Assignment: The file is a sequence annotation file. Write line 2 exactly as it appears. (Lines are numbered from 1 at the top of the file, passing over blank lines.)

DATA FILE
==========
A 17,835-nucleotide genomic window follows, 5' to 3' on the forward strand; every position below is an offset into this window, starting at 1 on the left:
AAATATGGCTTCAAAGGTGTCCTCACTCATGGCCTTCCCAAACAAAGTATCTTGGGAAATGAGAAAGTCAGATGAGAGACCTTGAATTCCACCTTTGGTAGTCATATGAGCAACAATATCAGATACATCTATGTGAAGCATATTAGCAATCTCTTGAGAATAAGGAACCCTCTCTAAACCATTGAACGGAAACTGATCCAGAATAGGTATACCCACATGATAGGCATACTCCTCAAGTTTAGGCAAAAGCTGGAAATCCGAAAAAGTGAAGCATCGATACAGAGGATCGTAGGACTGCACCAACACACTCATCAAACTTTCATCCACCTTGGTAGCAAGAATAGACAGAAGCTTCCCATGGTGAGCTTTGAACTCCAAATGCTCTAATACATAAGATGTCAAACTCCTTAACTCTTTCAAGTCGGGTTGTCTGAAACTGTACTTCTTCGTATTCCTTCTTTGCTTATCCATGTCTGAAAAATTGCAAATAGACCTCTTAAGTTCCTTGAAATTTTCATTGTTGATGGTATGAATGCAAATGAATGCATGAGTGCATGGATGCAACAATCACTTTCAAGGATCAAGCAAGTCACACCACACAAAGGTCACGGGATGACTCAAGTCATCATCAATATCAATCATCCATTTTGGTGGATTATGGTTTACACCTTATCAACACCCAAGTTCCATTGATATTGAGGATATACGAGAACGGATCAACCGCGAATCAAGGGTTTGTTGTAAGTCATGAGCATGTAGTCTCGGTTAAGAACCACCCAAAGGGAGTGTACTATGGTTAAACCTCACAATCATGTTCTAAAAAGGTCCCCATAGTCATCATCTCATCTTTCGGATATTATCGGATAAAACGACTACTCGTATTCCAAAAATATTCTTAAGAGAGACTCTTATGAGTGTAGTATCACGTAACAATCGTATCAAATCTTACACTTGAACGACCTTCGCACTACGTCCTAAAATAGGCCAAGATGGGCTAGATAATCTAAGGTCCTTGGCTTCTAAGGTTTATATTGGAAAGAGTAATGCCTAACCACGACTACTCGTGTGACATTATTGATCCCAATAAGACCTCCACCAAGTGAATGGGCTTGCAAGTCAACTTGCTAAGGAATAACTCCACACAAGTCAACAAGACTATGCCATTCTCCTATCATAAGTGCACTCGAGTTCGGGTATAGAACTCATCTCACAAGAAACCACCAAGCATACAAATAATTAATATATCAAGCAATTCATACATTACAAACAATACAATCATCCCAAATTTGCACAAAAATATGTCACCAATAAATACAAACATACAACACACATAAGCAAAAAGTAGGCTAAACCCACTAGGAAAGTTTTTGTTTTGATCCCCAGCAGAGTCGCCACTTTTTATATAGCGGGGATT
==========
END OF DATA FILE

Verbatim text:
AAATATGGCTTCAAAGGTGTCCTCACTCATGGCCTTCCCAAACAAAGTATCTTGGGAAATGAGAAAGTCAGATGAGAGACCTTGAATTCCACCTTTGGTAGTCATATGAGCAACAATATCAGATACATCTATGTGAAGCATATTAGCAATCTCTTGAGAATAAGGAACCCTCTCTAAACCATTGAACGGAAACTGATCCAGAATAGGTATACCCACATGATAGGCATACTCCTCAAGTTTAGGCAAAAGCTGGAAATCCGAAAAAGTGAAGCATCGATACAGAGGATCGTAGGACTGCACCAACACACTCATCAAACTTTCATCCACCTTGGTAGCAAGAATAGACAGAAGCTTCCCATGGTGAGCTTTGAACTCCAAATGCTCTAATACATAAGATGTCAAACTCCTTAACTCTTTCAAGTCGGGTTGTCTGAAACTGTACTTCTTCGTATTCCTTCTTTGCTTATCCATGTCTGAAAAATTGCAAATAGACCTCTTAAGTTCCTTGAAATTTTCATTGTTGATGGTATGAATGCAAATGAATGCATGAGTGCATGGATGCAACAATCACTTTCAAGGATCAAGCAAGTCACACCACACAAAGGTCACGGGATGACTCAAGTCATCATCAATATCAATCATCCATTTTGGTGGATTATGGTTTACACCTTATCAACACCCAAGTTCCATTGATATTGAGGATATACGAGAACGGATCAACCGCGAATCAAGGGTTTGTTGTAAGTCATGAGCATGTAGTCTCGGTTAAGAACCACCCAAAGGGAGTGTACTATGGTTAAACCTCACAATCATGTTCTAAAAAGGTCCCCATAGTCATCATCTCATCTTTCGGATATTATCGGATAAAACGACTACTCGTATTCCAAAAATATTCTTAAGAGAGACTCTTATGAGTGTAGTATCACGTAACAATCGTATCAAATCTTACACTTGAACGACCTTCGCACTACGTCCTAAAATAGGCCAAGATGGGCTAGATAATCTAAGGTCCTTGGCTTCTAAGGTTTATATTGGAAAGAGTAATGCCTAACCACGACTACTCGTGTGACATTATTGATCCCAATAAGACCTCCACCAAGTGAATGGGCTTGCAAGTCAACTTGCTAAGGAATAACTCCACACAAGTCAACAAGACTATGCCATTCTCCTATCATAAGTGCACTCGAGTTCGGGTATAGAACTCATCTCACAAGAAACCACCAAGCATACAAATAATTAATATATCAAGCAATTCATACATTACAAACAATACAATCATCCCAAATTTGCACAAAAATATGTCACCAATAAATACAAACATACAACACACATAAGCAAAAAGTAGGCTAAACCCACTAGGAAAGTTTTTGTTTTGATCCCCAGCAGAGTCGCCACTTTTTATATAGCGGGGATT